Howard County commissioners voted unanimously Friday to adopt a road use agreement in hopes of sharing the mounting cost of rural road maintenance made necessary by the ongoing boom in the oilfield.
The court â€” with Precinct 1 Councilwoman Emma Brown absent â€” voted in favor of the agreement, which has been in the works for several months now, with the fees tacked on to county permits.
â€śThe road use agreement calls for all new access entrances which intersect county roads for commercial purposes â€” except agricultural related industries â€” are requested to apply with the county for a permit before the entrance is built,â€ť County Judge Mark Barr said. â€śThe construction of the entrances must conform with county road and bridge requirements and a fee of $4,500 shall be paid by the applicant at the time the permit is issued.â€ť
Barr said the road use agreement will also include permits for new oil and gas wells, with vertical wells requiring a fee of $7,500 and horizontal wells requiring a fee of $20,000.
â€śNo permit is required if the sole entrance of the lease where the well is located is not accessed from a county road,â€ť Barr said. â€śThe idea behind this road use agreement is to place a portion of the fiscal burden on the companies and corporations which are using the roads and causing a large amount of the damage, instead of county taxpayers having to bear the entire burden.â€ť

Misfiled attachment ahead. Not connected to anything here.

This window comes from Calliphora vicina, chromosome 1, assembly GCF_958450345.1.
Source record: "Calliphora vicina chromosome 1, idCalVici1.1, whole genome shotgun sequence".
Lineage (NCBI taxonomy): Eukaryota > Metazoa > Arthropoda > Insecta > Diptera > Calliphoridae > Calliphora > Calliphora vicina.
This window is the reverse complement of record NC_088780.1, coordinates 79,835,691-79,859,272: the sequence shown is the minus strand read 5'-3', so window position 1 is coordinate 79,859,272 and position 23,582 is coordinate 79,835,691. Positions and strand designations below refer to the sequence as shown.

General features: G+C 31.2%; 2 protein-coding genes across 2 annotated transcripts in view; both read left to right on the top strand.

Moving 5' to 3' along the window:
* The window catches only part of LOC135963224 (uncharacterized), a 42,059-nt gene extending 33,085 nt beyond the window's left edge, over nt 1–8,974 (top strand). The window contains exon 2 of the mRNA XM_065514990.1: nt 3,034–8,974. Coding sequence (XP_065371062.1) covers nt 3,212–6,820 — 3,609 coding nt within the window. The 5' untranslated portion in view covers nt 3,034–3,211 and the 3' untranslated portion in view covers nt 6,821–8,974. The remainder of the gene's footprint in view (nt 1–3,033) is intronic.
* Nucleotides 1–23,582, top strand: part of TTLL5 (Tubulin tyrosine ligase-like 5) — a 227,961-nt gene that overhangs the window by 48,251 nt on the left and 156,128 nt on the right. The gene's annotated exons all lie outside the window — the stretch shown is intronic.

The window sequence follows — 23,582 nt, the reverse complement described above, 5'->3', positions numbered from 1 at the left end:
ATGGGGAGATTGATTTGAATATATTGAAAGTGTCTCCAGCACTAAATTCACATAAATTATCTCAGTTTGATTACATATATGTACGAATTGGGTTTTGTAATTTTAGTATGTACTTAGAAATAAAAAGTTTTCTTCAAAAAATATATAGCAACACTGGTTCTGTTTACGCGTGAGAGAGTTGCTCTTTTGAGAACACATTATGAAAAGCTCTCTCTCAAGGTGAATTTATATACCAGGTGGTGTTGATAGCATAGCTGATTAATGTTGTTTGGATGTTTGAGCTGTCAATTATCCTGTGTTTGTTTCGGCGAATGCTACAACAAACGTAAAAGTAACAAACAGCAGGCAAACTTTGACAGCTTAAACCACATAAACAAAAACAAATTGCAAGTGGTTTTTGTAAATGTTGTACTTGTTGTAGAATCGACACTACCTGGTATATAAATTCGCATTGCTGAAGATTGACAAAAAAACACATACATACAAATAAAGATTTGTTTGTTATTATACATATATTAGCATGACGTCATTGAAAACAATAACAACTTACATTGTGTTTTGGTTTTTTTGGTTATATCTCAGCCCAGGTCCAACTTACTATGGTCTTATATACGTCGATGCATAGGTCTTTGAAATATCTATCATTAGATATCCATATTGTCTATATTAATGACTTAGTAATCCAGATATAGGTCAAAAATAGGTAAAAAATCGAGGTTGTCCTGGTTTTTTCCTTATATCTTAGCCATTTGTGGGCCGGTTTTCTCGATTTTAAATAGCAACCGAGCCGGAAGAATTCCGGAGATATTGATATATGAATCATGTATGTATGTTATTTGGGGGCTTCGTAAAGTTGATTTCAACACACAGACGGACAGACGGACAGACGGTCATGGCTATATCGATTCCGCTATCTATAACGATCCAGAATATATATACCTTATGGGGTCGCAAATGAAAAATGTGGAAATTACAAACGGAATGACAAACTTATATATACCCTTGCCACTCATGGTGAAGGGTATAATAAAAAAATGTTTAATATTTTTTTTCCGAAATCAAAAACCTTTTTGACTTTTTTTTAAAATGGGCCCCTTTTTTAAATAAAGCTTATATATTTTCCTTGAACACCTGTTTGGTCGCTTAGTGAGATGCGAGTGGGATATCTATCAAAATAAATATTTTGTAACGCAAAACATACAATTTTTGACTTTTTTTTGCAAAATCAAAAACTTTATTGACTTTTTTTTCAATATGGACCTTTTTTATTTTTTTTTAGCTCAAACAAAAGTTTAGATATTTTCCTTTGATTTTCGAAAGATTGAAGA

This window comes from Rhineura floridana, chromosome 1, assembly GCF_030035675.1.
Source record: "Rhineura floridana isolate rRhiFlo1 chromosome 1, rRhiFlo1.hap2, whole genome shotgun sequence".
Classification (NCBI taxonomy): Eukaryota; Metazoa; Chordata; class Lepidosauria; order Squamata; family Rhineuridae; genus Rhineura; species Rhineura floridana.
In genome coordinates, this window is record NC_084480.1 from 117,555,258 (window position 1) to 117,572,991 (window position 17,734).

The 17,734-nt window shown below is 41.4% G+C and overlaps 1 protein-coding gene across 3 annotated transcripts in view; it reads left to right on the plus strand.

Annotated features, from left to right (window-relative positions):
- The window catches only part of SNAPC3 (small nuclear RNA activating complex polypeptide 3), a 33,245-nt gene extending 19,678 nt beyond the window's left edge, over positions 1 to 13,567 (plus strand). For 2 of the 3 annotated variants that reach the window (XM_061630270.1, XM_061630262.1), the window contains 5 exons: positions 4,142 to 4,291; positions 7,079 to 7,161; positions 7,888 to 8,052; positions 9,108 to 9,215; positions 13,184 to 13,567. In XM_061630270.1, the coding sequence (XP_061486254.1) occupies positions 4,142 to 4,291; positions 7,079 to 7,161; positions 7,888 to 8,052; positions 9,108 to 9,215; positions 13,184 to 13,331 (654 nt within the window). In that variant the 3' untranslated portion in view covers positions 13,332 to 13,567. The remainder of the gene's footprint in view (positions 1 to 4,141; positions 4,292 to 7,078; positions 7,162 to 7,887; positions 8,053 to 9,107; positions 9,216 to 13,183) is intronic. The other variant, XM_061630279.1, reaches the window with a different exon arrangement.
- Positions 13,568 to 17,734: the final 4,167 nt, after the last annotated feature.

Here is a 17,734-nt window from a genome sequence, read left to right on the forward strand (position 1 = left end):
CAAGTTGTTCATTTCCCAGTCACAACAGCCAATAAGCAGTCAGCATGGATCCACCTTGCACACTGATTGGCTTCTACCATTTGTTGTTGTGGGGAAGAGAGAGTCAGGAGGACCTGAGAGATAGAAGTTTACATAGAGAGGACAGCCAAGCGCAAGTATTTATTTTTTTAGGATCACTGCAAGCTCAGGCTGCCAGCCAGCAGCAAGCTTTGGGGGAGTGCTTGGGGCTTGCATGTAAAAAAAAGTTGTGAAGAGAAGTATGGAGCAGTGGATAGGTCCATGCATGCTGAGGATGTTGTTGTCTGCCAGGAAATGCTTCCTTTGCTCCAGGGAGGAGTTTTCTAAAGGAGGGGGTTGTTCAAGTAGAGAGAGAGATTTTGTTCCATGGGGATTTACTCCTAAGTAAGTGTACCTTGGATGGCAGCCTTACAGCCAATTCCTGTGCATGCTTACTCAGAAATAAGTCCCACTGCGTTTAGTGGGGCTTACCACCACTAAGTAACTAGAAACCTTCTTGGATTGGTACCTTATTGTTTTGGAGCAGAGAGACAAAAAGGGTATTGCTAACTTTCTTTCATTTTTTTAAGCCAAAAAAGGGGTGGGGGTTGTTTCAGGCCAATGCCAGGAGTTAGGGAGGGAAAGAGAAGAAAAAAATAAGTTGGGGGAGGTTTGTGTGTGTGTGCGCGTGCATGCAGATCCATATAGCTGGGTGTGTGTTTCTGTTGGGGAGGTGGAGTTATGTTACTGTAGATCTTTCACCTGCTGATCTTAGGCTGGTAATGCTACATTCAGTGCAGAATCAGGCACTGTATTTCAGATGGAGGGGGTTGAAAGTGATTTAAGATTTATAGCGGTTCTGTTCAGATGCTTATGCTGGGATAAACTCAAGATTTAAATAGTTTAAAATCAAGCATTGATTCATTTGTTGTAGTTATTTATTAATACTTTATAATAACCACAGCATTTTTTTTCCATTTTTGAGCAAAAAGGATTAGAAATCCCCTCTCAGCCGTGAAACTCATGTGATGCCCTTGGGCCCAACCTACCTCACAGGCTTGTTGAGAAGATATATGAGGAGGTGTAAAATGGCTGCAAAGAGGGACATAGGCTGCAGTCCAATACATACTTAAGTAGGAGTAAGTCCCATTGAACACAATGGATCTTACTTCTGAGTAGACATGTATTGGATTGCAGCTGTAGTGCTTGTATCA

According to Barr, the damage to county roadways is currently estimated at $22 million.
â€śObviously, this road use agreement isn't going to solve the problem,â€ť he said. â€śDuring our last budget session, we set aside $400,000 to $500,000 to be spent annually to address the county roadways. This isn't a problem we're going to be able to solve overnight, however, the court feels like it's a step in the right direction.â€ť
Barr said Howard County isn't the only West Texas entity feeling the pinch of the oil boom through its rural roads.
â€śThe road use agreement we adopted Friday is based on a similar agreement other counties are using for the same type of problem,â€ť Barr said. â€śSo, this isn't a problem just in our county, it's a problem that is being felt everywhere the oil boom has greatly increased the amount of traffic â€” especially large truck traffic â€” on its roads.â€ť